Working Assumptions: Introduction
By Annie Hedgpeth · June 16, 2024
Working Assumptions: Introduction

For my next blog series, I want to talk about some working assumptions about career growth and development that we may want to reconsider. There are many programs in place for our growth and development, most of them managed by our companies’ HR (human resources) departments. On paper they seem like good practices, very well thought out and thorough. But for some reason that we have a hard time pin-pointing, many of those programs just aren’t working right, producing mixed and often subpar results.

And I’m not blaming anyone, especially not HR. In my experience, I have found HR to be full of good-hearted people trying to do the right thing for the company and its employees. They know that growing employees benefits the company and creates the kind of company culture that they want to foster. And I think that they are just as frustrated as the rest of us when they don’t see the results they expect from these programs and practices. Or conversely, the programs give them feedback that everything is going great, but employees are still unhappy so HR remains in the dark about problems.

What does lack of career growth look like?

Ultimately, the biggest evidence that you’re not growing is that you’re just unhappy and frustrated all the time. Lack of career growth can look like a lot of things, but here are a few examples:

  • You’re not getting the promotions you think you deserve
  • You’re not getting the raises you think you deserve
  • You’re not getting the opportunities you think you deserve
  • You’re not getting the recognition you think you deserve
  • You’re always frustrated at the decisions of your leadership
  • You feel like you’re not respected or valued
  • You feel like you’re not growing or learning
  • You feel unheard or unseen

Maybe we start to blame ourselves when this happens. “I just need to do that course on X,” or “I just need to show my work off more,” or whatever. The reality, though, is that the system in place was built with the bottom line in mind first, and sometimes the employee’s growth can slip through the cracks. Sometimes those are aligned, but when they’re not, there is a clear winner and it’s not you, sadly.

So what is career growth, and do we really need to be growing all the time?

This is another whole post, maybe even a book, but my short answer is no, you don’t have to always be growing, but it helps if you are intentionally being who you want to be. So whenever I say career growth in this series, let it mean for you:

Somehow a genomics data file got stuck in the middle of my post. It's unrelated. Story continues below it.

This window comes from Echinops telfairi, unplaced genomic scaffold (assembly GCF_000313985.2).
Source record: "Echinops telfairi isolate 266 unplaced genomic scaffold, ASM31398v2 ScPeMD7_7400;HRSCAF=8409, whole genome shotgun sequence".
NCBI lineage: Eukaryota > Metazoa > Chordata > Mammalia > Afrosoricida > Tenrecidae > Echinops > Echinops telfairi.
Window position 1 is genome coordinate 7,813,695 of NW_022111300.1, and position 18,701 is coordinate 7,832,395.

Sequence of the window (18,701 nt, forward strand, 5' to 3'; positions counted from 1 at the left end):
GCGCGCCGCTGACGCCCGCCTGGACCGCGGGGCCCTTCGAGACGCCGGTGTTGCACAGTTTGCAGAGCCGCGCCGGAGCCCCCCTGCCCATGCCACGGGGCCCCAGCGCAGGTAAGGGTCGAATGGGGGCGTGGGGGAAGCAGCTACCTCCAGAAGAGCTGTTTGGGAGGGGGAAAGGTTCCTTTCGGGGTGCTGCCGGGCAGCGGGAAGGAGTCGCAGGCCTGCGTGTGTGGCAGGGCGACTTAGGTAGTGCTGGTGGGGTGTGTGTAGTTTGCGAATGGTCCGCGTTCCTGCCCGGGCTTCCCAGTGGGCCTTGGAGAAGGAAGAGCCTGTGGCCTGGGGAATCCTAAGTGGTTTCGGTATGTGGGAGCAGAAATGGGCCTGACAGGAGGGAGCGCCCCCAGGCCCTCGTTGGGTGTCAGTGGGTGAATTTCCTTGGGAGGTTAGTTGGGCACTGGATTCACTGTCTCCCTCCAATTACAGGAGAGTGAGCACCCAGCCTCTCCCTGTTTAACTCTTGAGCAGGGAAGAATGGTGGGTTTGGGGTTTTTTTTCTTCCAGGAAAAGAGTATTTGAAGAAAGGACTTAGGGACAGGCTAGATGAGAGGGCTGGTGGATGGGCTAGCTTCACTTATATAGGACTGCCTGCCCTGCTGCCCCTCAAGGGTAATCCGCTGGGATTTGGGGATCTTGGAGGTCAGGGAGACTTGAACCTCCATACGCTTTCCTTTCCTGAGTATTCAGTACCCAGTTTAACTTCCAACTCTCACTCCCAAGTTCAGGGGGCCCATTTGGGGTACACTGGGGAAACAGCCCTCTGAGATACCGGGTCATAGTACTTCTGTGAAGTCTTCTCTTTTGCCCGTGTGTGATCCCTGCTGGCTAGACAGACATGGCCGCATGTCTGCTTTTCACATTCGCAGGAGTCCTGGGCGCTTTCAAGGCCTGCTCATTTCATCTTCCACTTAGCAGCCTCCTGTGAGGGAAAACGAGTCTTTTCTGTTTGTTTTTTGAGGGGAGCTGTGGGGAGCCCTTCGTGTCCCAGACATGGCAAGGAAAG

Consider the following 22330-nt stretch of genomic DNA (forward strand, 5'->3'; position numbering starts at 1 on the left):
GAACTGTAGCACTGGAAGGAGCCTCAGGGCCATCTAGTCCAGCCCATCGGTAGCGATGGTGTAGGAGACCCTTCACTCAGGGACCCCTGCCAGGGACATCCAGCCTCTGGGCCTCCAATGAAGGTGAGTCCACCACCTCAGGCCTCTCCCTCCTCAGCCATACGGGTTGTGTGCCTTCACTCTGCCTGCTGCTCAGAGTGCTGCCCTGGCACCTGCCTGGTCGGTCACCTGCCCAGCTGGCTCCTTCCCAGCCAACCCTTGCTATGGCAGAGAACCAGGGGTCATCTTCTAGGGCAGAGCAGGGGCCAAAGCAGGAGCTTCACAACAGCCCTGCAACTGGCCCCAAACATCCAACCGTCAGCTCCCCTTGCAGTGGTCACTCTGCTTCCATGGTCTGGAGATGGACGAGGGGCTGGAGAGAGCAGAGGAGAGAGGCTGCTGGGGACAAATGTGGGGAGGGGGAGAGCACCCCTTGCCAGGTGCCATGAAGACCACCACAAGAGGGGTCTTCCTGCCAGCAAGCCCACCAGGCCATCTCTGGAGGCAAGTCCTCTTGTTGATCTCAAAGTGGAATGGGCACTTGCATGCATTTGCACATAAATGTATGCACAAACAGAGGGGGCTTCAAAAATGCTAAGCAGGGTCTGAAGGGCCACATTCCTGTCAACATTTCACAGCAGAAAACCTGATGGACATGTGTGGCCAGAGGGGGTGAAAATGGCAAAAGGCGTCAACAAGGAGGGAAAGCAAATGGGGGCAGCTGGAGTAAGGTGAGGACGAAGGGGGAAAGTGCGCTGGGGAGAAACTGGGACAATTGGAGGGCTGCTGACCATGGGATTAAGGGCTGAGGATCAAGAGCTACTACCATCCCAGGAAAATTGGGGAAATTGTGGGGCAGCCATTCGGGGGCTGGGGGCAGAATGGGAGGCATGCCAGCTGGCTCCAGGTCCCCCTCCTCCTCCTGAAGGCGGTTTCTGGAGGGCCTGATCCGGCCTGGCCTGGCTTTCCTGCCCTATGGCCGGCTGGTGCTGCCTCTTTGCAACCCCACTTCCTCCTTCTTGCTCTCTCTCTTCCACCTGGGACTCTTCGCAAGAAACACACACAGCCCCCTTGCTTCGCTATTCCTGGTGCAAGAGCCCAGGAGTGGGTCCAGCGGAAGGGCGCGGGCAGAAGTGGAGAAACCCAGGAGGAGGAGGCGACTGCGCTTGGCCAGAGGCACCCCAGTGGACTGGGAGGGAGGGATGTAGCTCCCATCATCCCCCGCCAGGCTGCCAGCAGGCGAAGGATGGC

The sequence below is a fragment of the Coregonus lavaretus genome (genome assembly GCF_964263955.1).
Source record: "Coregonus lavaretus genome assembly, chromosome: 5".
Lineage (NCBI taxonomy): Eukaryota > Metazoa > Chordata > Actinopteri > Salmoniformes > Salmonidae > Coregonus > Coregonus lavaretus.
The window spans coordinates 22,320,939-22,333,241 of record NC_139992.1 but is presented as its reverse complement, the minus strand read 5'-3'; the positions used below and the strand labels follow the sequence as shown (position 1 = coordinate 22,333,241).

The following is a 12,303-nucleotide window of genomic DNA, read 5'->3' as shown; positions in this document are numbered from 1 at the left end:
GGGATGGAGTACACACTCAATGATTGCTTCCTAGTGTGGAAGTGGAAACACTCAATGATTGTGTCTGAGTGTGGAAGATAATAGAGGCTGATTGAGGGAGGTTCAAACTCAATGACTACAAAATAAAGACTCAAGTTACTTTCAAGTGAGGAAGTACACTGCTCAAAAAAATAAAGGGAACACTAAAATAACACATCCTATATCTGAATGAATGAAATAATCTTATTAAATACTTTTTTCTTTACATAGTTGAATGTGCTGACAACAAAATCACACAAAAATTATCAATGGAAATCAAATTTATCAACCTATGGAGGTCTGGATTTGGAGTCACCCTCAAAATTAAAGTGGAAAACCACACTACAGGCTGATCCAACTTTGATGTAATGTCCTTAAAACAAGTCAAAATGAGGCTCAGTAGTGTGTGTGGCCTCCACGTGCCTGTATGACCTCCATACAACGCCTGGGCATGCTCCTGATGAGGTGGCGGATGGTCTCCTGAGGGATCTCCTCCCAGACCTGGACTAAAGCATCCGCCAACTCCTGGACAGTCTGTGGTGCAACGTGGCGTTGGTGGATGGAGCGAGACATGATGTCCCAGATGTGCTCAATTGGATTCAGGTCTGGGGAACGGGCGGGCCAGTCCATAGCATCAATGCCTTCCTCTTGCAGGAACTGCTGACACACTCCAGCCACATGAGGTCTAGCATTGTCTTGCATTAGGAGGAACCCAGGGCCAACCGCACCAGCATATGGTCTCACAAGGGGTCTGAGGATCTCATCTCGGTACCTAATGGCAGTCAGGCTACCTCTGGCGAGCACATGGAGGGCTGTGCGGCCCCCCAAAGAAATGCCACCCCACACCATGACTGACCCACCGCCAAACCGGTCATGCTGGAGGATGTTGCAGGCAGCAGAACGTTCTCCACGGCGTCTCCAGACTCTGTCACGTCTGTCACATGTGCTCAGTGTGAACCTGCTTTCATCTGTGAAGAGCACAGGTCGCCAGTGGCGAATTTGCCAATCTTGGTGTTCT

the intentionality of being who you want to be inside your career

What are working assumptions?

These are the assumptions that we make about the things that we do for our careers, either of our own volition or demanded from our companies, that are assumed to produce career growth or development. We really want to do what’s right and continue to have forward momentum in our careers, but many times, something just doesn’t feel right or add up. We often don’t question the system that leads us down the path of career growth because, hey, it got us this far, or hey, this is just how you make sure that a lot of people at once are growing in a big company. But what if the system is broken? What if the system is actually holding us back?

What will we cover in this series?

I want to cover a few things that I think are working assumptions that we should question. Here are a few topics I have in mind:

  • The 360 review
  • The performance review
  • The job search
  • The networking event
  • One on ones
  • The mentorship program
  • And whatever else I hear from you all!

I do seek to inspire you through this series on how to overcome and create a trajectory that is all your own. Our commitment to helping others succeed is our main driver. We have mentored so many folks through these same issues, and we want to share what has worked and what hasn’t. At Hedge-Ops we are thinking about these problems as opportunities, and we’re building solutions into our software. We want to share some great individual strategies and push for systemic change when needed, too.

Stay tuned!

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